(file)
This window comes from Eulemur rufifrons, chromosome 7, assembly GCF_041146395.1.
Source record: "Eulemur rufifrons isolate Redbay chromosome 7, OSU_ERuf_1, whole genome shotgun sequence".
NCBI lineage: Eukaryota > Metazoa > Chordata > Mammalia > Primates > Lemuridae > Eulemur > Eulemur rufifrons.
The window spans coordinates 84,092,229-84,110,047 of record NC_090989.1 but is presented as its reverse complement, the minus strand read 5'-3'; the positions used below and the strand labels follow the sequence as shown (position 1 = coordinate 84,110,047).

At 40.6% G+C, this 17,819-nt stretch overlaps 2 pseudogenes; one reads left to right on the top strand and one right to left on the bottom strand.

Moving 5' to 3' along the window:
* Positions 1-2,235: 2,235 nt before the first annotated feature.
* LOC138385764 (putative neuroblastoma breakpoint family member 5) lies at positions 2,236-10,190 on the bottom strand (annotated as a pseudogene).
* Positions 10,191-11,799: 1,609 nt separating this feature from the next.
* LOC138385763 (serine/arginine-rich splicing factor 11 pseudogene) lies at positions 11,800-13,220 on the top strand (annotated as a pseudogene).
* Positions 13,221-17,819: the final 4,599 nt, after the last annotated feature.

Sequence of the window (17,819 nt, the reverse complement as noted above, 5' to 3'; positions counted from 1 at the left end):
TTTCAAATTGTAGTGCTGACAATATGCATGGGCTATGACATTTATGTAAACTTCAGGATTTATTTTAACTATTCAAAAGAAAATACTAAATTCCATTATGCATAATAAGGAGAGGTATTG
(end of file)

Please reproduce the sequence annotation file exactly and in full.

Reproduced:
This window comes from Eulemur rufifrons, chromosome 7, assembly GCF_041146395.1.
Source record: "Eulemur rufifrons isolate Redbay chromosome 7, OSU_ERuf_1, whole genome shotgun sequence".
NCBI lineage: Eukaryota > Metazoa > Chordata > Mammalia > Primates > Lemuridae > Eulemur > Eulemur rufifrons.
The window spans coordinates 84,092,229-84,110,047 of record NC_090989.1 but is presented as its reverse complement, the minus strand read 5'-3'; the positions used below and the strand labels follow the sequence as shown (position 1 = coordinate 84,110,047).

At 40.6% G+C, this 17,819-nt stretch overlaps 2 pseudogenes; one reads left to right on the top strand and one right to left on the bottom strand.

Moving 5' to 3' along the window:
* Positions 1-2,235: 2,235 nt before the first annotated feature.
* LOC138385764 (putative neuroblastoma breakpoint family member 5) lies at positions 2,236-10,190 on the bottom strand (annotated as a pseudogene).
* Positions 10,191-11,799: 1,609 nt separating this feature from the next.
* LOC138385763 (serine/arginine-rich splicing factor 11 pseudogene) lies at positions 11,800-13,220 on the top strand (annotated as a pseudogene).
* Positions 13,221-17,819: the final 4,599 nt, after the last annotated feature.

Sequence of the window (17,819 nt, the reverse complement as noted above, 5' to 3'; positions counted from 1 at the left end):
TTTCAAATTGTAGTGCTGACAATATGCATGGGCTATGACATTTATGTAAACTTCAGGATTTATTTTAACTATTCAAAAGAAAATACTAAATTCCATTATGCATAATAAGGAGAGGTATTG